Science figures it out: "social media’s addictive loop compels users to share mindlessly"

Does this really work? Thomas Kinkade shows that can be manipulated quite well.


That’s an incredibly capitalist-centric view of sustaining one’s self… Of COURSE people consume things like food, water, culture, ideas, feelings, etc. These are interlocked processes that go hand in hand. But “consume” has come to denote a passive, corporate driven process, rather than actual fruitful process taking in the world can be to the creative process.

Dismissing creation because it happens less than consumption is incredibly weird. Of course we consumer more than we create, because the act of consuming is not as complex or sometimes difficult as creating a work of art can be… but to argue that we’re “primarily consumers not creators” is pretty indicative of your views on the matter, or so it seems to me.

Hell, even this interaction here is an act of creation, not just consumption. We create a shared understanding of the world via consuming ideas and trying to create our own to share.


The audience is part of the production process.

It’s all just three sides of the same coin.


20 sided dice, or GTHO.


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Ha! Have you ever tried to have a conversation with a man? They are commonly skilled at listening to far less than they “create.” Lol.


I don’t think you’re responding to my point?

Ultimately my point is this:

Dorothy Parker didn’t have to literally chomp down capsules of gin on the way to her publisher to access the roads.

And she didn’t have to sell them to her readers to earn a living either.

It doesn’t matter what brought you to the abattoir once you are in.


Not at all capitalistic, if anything social-anarchistic. My lens on this one isn’t looking at the monetary value of art, but more based on Graeber’s “Debt: the First 5000 Years”. Society is built on mutually held debt. Culture is an ongoing collaborative discussion.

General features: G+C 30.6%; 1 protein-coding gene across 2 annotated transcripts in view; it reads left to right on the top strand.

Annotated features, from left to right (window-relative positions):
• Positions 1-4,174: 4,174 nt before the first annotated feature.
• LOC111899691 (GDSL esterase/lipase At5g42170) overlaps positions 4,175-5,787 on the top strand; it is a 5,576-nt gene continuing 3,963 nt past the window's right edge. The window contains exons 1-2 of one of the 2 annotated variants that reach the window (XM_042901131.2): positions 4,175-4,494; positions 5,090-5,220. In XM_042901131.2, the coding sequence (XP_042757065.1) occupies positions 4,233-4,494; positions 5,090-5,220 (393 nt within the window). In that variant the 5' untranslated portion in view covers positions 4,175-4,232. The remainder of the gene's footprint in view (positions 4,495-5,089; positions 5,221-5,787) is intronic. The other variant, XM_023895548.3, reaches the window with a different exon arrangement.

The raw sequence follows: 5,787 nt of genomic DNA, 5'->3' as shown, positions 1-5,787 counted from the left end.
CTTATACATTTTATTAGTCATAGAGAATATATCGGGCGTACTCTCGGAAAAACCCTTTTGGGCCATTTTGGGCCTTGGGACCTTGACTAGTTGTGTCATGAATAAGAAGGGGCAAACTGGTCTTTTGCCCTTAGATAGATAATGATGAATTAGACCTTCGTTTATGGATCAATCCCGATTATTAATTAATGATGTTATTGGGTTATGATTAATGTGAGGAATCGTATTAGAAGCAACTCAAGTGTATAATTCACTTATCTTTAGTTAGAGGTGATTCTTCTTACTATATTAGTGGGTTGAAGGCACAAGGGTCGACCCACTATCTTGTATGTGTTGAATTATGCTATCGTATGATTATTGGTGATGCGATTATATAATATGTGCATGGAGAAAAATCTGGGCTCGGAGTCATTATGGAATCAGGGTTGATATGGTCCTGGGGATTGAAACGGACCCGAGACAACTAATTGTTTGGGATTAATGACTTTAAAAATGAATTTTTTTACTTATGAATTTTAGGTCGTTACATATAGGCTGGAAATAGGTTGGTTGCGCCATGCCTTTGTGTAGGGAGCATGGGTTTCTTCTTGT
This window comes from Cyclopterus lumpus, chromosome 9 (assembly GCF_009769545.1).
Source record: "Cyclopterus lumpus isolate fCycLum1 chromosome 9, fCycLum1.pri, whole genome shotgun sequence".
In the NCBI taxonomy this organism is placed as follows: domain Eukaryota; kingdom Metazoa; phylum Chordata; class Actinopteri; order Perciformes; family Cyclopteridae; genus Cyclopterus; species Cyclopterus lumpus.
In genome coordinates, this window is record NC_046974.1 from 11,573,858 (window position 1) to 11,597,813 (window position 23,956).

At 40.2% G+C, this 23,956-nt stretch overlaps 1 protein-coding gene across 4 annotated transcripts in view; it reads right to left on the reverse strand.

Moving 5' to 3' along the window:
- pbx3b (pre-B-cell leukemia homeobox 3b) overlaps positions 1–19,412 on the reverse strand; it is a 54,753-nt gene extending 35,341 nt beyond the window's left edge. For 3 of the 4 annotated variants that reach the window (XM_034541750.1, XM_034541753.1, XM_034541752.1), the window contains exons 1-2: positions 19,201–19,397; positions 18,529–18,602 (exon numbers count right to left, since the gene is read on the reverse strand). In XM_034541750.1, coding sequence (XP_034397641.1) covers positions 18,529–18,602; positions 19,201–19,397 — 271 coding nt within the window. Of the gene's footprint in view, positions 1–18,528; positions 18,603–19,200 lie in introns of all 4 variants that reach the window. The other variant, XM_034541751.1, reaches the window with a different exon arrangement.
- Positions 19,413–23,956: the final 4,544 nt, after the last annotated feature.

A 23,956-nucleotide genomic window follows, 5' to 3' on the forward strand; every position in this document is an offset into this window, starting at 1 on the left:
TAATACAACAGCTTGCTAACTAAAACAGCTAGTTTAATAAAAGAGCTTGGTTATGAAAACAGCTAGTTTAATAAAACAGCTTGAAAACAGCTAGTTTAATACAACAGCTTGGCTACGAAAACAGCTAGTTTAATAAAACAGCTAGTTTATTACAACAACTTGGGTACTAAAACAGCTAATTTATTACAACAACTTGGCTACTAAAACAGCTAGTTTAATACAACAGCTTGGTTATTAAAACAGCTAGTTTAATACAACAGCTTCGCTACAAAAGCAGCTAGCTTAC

Even if you’re not performing any monetary transfer, participation with culture is, first and foremost, adapting how said art affects your life. The artist frequently is frustrated by the variety of interpretations that happen by the audience.

Remove any conditions you wish around “consumption” in this case, but the central point is that the impact on the audience is always larger than the scope from the creator. I don’t think we have sufficient respect for the active role of the audience in forming their own interpretation and how that effects other actions.

All I’m saying is: looking at social network solely from a production side doesn’t take into account the scope of the audience. Lurkers are still participants, and reducing it simply to “likes” is, in its own way, a reductive capitalistic experience.


Hell, even this interaction here is an act of creation, not just consumption. We create a shared understanding of the world via consuming ideas and trying to create our own to share.

True, there’s no way for you to see my participation as an audience unless I create something. But, say, if I were consuming Q theories, it doesn’t matter as much if I’m responding or not: it’ll affect my actions in larger society.

The concept of consumption as a central pre-occupation of human beings actually is very much a capitalist concept, such as argued by folks such as Lizabeth Cohen, among others.

I said nothing of your own personal politics. I don’t know what they are, but it’s immaterial to the point you seemed to be making, that we’re primarily passive consumers, not actively creative. I think that Graeber would very much be in agreement that human beings are defined more by their ability to create rather than their ability to consume. MY point is that concepts like consume and produce are very much shaped by the social forces, which are invariable based on the capitalist mindset… another issue that Graeber would agree with, I think.

That’s not what many of us took away from your initial comment. Be clearer in your meaning perhaps. It was very much dismissing the creative impulse to center consumption.


CMS sues owners of Facebook, TikTok, other social media companies for addictive products


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